(speech from the Jewish barber in The Great Dictator)
The bucket list idea has been around for a few years now, popularised by the film of that name from 2007.
Essentially the notion of a list of the life experiences to have, or life achievements to attain, before you die. Before you ‘kick the bucket’. For example, ‘making this trip ticks one thing off my bucket list’.
You can even download suggested bucket lists – with places you should visit and experiences you should have whilst you still can. Someone else’s idea of what you should do, to live a rich and fulfilled life. Interesting concept.
Often these lists contain far flung places to visit or high octane adrenaline fueled experiences. Many cost a lot of money or take a lot of time. Visit Machu Pichu. Skydive. Swim with dolphins. Run a marathon.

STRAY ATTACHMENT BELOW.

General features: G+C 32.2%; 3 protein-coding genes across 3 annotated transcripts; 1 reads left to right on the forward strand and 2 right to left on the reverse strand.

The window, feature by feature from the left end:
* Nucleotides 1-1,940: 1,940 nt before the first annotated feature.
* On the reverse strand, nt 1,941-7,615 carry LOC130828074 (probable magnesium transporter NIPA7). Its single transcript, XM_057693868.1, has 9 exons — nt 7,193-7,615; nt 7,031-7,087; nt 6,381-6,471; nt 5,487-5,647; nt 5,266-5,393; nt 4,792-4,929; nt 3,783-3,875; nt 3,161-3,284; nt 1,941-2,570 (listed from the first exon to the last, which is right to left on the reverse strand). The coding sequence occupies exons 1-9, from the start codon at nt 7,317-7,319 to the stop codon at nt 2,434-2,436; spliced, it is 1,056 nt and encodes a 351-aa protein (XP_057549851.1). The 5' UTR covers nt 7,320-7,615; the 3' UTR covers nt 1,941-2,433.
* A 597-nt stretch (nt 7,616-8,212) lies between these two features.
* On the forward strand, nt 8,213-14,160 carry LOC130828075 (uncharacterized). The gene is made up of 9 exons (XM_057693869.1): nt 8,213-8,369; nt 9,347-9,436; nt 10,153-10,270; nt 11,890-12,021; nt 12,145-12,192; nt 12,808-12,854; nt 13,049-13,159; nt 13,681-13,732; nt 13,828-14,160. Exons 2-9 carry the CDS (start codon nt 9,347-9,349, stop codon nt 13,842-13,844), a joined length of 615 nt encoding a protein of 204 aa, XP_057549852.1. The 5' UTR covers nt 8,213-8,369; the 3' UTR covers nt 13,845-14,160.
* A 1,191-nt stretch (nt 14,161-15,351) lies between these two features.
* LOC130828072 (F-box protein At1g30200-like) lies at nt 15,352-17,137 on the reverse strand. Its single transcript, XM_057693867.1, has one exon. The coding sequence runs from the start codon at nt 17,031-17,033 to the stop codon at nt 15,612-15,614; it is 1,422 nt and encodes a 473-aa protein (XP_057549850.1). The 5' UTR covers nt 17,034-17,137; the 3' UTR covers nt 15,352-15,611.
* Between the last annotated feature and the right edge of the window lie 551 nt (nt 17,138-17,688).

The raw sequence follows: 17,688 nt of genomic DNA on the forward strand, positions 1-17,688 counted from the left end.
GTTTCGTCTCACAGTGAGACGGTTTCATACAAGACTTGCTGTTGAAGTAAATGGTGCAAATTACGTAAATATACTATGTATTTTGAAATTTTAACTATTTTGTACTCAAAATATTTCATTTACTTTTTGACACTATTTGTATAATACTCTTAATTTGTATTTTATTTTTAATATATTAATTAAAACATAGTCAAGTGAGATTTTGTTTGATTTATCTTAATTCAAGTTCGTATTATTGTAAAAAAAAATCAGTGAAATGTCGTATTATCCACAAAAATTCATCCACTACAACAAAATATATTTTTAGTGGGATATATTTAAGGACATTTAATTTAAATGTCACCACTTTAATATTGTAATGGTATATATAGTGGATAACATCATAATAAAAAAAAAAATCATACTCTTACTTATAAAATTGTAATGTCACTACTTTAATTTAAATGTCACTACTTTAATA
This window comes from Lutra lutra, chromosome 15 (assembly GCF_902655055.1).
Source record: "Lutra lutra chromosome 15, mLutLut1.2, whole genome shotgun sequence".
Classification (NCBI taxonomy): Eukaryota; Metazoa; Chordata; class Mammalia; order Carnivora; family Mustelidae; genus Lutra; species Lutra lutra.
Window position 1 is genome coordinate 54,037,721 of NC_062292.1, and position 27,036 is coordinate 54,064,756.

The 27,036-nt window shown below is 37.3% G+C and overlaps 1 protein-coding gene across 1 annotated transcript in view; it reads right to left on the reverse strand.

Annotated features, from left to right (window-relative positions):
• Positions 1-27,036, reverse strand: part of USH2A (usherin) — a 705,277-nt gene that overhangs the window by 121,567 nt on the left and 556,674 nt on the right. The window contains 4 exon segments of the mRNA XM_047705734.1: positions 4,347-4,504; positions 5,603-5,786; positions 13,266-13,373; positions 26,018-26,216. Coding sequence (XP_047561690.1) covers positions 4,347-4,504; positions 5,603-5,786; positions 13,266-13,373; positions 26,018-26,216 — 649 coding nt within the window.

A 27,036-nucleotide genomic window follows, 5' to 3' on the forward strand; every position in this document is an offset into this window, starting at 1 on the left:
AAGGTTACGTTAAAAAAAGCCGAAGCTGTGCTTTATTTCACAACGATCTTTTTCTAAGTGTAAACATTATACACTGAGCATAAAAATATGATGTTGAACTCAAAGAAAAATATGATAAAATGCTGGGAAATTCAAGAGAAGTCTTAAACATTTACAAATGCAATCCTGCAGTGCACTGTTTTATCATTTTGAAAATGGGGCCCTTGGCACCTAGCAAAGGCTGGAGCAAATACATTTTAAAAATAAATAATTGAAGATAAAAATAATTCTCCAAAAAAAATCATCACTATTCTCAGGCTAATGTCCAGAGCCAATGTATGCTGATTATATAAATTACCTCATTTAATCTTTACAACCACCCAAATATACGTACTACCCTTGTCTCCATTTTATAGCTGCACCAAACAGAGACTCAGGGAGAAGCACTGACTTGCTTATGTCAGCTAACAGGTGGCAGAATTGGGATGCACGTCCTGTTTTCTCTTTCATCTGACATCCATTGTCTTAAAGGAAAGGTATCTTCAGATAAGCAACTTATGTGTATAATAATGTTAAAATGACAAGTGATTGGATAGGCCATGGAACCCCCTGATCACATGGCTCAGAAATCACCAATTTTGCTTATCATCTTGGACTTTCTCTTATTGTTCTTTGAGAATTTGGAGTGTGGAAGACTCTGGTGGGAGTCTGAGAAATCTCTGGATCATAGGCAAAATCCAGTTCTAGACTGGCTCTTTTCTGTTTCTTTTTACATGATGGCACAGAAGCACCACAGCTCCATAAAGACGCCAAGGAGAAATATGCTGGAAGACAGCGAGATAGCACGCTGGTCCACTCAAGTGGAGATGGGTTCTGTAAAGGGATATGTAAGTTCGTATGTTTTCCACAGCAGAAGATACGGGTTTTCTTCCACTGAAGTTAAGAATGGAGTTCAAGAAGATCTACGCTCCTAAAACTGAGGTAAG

What if we lived for the moment instead? What if we identified the day to day things that bring pleasure, happiness, joy to our lives and just do more of them?
Drink tea with a biscuit to dunk. Sit in the garden. Have a bath. Walk in the woods. Bake brownies. Buy those orange shoes we covet. Listen to a thunderstorm. Hold hands. Laugh.
Too few people notice the little things they enjoy and then set out to do more of them.
It strikes me the bucket list idea has a hole in it. If we’re focused on our death and on large scale, time costly, expensive big events, then life is leaking out of the hole every day.
When life is sweet, say thank you and celebrate.
And when life is bitter, say thank you and grow.
Let yourself be drawn by the stronger pull of that which you truly love.
When we find a contribution, a toil, a role that aligns with why we were born into this world, then life becomes living.